Danny Popp looks out over the pit lane, sets his tools down and sighs. The sleeves on his driving suit are pushed up to his elbows, dark circles frame his eyes and he’s wearing a greasy pair of Mechanix gloves. Every two minutes, a silver C5 thunders past the pit wall; even if you’re not watching, you can feel it whomp by the start/finish line. The vibrations make your toes tingle, but Popp doesn’t flinch.
Five minutes later, the Corvette dives onto pit road and jerks to a halt in front of Popp. Aaron Pfadt, a compact, brown-haired Midwesterner with a boxer’s build, climbs out of the driver’s seat. He helps Norm Goldrich, a Porsche club racer from Ohio, strap himself into the car, and the Corvette tears back onto the track.
Two minutes later, Goldrich is on the radio: The Corvette has developed a few handling quirks—too much oversteer in some of the faster corners and an annoying rear-end twitch under braking—that didn’t exist in testing. Making matters worse, the steering rack began leaking during Pfadt’s stint, so Goldrich, like Pfadt before him, is forced to strong-arm the car around the track without power steering. And, troublingly, one of the corner workers has reported white smoke coming from the Corvette’s exhaust.
Pfadt looks at his crew chief. The clock on the starter’s stand reads 24:09:22—24 hours, nine minutes, and 22 seconds left to go. Problems this early in the race are not a good sign.
“Just tell him to drive through it,” he says. “If the car is safe, even if it’s miserable, run laps. Just keep going.”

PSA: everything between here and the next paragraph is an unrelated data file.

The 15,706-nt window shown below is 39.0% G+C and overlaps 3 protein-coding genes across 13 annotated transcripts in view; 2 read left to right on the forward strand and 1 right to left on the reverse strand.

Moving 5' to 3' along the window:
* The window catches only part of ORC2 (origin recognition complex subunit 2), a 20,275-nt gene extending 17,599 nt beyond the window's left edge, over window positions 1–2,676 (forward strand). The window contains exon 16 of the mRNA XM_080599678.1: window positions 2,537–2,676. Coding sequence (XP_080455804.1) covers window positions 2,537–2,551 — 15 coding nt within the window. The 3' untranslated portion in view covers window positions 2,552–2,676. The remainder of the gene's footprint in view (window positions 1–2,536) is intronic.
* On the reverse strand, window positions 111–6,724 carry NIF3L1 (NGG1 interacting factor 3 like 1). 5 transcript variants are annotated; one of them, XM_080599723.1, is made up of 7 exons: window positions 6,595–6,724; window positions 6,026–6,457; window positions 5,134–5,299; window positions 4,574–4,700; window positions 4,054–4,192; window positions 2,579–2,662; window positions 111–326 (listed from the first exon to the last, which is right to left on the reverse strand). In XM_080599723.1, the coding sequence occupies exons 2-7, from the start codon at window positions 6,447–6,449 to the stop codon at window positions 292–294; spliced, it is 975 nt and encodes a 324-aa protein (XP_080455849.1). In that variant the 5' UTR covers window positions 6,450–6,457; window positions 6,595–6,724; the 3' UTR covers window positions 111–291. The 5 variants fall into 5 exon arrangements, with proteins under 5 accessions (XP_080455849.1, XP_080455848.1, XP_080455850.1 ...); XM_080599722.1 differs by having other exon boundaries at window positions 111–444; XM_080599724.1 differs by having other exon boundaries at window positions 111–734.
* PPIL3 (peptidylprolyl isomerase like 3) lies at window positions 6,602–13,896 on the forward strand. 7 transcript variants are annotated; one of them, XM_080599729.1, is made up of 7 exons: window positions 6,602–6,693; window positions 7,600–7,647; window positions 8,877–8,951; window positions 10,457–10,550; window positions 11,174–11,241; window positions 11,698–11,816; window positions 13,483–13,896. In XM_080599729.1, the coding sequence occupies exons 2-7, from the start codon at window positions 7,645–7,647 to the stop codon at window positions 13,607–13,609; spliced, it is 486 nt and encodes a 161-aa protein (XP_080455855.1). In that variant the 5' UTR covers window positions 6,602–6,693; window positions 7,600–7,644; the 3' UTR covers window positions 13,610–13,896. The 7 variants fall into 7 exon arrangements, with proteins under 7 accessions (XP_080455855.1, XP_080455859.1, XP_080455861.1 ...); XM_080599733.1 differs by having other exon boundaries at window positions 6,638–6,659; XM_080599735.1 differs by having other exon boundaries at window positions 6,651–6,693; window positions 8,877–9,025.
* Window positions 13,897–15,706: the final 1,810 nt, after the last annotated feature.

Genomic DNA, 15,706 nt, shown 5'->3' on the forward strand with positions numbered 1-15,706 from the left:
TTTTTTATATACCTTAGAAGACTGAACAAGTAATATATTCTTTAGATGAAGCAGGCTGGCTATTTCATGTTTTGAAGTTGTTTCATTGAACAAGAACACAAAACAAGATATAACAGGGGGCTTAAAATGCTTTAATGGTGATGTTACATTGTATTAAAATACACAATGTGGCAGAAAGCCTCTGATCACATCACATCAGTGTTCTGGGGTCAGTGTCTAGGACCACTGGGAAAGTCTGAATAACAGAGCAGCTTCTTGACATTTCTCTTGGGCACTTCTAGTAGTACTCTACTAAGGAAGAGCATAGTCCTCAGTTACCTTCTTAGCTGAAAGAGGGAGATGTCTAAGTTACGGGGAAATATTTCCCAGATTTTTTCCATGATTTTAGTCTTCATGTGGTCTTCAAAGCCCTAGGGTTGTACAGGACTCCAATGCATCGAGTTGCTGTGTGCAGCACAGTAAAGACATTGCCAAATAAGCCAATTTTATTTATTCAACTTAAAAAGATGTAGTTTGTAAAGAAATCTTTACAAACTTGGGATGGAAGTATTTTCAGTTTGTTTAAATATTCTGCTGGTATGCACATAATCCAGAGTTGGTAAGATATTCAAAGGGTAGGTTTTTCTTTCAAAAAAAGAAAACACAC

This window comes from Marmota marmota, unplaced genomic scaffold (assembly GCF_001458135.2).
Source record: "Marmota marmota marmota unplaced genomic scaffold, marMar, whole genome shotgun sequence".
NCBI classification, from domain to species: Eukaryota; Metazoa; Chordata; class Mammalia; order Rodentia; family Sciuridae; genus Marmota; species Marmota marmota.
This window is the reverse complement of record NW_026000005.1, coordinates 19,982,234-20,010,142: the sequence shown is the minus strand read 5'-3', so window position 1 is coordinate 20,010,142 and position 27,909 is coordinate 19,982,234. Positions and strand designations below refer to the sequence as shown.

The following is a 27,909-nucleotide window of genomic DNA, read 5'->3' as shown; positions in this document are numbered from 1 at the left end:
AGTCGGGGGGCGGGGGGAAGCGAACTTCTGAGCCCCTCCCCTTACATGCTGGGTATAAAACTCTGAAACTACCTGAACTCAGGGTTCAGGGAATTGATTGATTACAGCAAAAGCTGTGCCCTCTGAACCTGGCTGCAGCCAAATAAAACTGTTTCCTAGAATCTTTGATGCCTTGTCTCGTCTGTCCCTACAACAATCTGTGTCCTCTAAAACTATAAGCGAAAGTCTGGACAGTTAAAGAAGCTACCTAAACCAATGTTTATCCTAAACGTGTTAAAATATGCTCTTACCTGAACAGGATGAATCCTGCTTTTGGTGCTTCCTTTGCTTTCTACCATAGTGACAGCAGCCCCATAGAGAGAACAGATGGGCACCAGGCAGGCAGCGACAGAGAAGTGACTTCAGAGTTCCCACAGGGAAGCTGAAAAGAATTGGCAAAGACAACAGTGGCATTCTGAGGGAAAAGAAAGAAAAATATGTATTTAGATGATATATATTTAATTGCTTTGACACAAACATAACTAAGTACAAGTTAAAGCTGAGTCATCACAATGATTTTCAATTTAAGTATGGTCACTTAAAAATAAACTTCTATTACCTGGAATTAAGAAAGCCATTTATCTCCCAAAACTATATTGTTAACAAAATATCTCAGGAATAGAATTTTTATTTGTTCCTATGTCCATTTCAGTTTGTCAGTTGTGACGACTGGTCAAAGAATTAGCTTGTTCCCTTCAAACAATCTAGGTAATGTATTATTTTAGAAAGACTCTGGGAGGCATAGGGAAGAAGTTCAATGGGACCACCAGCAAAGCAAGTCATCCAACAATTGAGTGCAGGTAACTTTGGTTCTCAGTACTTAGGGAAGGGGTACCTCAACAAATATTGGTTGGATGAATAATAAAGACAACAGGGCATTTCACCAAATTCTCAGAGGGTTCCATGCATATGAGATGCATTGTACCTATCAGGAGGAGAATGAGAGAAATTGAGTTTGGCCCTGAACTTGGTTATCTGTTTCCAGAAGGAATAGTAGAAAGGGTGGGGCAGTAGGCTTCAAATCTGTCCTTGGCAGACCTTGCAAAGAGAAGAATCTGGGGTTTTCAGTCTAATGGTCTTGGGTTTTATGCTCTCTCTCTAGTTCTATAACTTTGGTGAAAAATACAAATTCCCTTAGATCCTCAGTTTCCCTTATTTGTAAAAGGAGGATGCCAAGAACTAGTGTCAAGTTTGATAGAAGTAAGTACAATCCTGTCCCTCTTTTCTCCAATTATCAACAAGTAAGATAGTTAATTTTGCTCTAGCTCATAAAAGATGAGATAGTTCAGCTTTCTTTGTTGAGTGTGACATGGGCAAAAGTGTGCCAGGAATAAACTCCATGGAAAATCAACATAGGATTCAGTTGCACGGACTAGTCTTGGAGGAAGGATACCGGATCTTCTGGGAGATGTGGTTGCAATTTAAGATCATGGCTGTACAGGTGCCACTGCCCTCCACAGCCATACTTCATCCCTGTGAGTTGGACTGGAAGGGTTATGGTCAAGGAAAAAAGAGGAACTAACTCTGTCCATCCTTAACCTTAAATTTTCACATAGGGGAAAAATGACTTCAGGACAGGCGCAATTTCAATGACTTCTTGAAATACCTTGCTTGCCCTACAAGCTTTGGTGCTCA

Racing improves the breed, as the old saw goes, but what that pithy little aphorism doesn’t tell you is that racing also breaks things in ways that you couldn’t have imagined, or that it requires constant, skilled planning and engineering to keep everything from ending in an oily mushroom cloud of doom. Finishing first, as experienced hands will tell you, requires that you first finish, which requires that you stay one step ahead of anything that might go wrong. And the longer the race, the more things there are to go wrong.
Consider, then, the 25 Hours of Thunderhill. Held every December at Thunderhill Raceway Park, just outside of Willows, California, it is the world’s longest closed-course endurance race—and yes, that’s a fact, not just a marketing slogan. It is exactly one hour longer than the famed endurance events held at Le Mans and the Nürburgring, and like those events, it’s known as a car-killer. Most of the teams that roll into Thunderhill’s paddock come prepared: Bringing everything from spare engine blocks to entire spare cars is considered reasonable and prudent planning.